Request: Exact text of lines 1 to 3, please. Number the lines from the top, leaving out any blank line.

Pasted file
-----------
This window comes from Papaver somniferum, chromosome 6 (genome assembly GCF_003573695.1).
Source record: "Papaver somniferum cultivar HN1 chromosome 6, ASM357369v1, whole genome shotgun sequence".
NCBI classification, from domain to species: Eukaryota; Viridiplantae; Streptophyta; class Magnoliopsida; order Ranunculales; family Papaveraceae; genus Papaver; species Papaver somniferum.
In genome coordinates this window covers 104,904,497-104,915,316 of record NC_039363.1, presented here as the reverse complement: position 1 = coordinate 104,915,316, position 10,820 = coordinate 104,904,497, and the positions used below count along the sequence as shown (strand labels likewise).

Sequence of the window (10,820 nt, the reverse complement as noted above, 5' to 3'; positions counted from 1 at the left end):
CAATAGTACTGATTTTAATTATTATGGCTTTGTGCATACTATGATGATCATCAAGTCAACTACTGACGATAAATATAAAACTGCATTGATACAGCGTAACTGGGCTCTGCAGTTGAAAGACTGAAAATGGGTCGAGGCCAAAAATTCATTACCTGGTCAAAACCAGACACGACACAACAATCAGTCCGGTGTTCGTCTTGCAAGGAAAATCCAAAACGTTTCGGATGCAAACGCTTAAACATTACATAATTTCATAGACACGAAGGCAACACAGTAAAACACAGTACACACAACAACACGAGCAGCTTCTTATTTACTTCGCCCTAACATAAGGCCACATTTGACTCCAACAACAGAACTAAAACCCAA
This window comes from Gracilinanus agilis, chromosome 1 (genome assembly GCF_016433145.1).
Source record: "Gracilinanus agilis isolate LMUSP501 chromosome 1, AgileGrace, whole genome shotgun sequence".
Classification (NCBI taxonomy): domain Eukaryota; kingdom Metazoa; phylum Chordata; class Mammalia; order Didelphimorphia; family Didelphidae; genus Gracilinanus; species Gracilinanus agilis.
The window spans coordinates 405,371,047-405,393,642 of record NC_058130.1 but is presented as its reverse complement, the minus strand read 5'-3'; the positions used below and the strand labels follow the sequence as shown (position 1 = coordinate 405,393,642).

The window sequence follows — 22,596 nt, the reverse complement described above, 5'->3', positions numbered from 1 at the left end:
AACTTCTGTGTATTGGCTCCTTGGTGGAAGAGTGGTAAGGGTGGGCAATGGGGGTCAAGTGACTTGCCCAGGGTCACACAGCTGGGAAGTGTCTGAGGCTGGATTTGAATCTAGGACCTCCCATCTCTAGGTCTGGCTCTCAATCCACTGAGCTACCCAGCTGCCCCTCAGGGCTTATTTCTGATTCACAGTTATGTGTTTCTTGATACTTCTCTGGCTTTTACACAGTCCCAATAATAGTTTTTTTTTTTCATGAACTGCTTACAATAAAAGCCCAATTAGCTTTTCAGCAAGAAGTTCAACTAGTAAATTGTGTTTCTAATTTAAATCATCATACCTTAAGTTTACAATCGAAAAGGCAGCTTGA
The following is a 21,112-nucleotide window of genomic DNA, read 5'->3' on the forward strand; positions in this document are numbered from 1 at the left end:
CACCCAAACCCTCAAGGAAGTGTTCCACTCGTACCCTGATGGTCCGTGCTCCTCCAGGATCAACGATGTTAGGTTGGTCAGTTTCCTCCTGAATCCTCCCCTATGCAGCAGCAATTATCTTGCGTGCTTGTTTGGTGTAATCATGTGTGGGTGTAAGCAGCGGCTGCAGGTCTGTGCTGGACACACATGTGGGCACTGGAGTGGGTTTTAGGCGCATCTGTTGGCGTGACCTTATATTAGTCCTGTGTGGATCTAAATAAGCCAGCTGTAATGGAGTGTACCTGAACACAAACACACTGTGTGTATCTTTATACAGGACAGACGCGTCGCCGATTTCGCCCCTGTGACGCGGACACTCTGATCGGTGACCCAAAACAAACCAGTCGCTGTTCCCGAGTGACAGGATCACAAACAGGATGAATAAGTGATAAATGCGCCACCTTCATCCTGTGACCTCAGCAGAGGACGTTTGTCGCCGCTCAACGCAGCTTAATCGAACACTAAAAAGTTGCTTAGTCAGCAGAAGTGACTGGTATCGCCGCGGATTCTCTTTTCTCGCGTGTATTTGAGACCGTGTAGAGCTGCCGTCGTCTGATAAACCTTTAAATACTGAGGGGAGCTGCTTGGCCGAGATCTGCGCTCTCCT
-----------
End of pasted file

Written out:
This window comes from Papaver somniferum, chromosome 6 (genome assembly GCF_003573695.1).
Source record: "Papaver somniferum cultivar HN1 chromosome 6, ASM357369v1, whole genome shotgun sequence".
NCBI classification, from domain to species: Eukaryota; Viridiplantae; Streptophyta; class Magnoliopsida; order Ranunculales; family Papaveraceae; genus Papaver; species Papaver somniferum.